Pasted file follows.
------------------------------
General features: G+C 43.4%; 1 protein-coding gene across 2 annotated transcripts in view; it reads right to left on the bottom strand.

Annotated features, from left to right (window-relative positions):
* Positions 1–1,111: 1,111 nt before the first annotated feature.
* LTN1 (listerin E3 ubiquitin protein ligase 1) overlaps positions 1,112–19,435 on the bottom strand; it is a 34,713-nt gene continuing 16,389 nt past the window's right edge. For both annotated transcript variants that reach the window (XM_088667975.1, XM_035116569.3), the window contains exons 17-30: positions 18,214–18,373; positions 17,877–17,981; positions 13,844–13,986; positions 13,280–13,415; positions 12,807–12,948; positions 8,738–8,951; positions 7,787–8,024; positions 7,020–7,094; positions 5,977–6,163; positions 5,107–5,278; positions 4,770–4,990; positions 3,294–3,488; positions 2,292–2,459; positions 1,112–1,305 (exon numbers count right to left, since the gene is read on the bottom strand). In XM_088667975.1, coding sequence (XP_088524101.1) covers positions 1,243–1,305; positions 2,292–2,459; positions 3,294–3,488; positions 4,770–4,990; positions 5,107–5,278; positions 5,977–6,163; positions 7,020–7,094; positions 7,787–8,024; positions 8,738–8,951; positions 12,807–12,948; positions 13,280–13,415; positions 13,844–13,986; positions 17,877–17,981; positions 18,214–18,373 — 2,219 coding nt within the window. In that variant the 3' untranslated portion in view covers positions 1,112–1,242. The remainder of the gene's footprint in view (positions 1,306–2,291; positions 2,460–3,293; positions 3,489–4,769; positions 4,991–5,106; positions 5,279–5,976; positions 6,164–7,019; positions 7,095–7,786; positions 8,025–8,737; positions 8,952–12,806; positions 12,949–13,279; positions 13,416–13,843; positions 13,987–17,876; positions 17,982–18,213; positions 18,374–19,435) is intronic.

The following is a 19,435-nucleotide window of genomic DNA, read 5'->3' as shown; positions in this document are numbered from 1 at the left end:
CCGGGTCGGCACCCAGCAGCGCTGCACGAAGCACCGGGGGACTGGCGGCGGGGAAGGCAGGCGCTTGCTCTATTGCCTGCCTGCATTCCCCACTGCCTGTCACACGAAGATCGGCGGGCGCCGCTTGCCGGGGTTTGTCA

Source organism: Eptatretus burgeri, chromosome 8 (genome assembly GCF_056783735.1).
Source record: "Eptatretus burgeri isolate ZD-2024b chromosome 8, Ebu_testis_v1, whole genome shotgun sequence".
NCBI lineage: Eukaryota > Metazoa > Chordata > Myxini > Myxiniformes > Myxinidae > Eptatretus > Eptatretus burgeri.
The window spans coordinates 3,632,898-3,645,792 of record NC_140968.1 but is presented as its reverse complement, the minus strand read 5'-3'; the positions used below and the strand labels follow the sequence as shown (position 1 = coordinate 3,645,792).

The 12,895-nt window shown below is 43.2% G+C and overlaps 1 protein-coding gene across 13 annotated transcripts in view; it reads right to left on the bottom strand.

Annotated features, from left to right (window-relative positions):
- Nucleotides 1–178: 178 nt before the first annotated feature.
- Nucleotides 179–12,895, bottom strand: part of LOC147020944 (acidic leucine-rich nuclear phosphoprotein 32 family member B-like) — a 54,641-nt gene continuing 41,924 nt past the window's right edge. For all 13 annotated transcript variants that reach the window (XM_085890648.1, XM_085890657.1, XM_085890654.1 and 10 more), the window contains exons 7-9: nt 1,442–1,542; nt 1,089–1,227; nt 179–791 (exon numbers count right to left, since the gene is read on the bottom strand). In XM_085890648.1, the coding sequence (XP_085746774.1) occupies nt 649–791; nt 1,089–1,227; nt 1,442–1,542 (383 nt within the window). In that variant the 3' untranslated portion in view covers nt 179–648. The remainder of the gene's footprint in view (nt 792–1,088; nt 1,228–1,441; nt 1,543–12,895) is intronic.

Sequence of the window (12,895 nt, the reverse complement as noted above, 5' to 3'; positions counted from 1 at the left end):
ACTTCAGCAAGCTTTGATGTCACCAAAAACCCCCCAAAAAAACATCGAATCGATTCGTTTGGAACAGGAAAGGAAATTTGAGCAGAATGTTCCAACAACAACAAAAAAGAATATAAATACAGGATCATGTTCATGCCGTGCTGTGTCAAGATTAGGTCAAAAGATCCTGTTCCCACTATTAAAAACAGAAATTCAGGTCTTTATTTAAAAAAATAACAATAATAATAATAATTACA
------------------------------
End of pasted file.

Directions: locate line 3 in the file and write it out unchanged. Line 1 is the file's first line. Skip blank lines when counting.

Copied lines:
* Positions 1–1,111: 1,111 nt before the first annotated feature.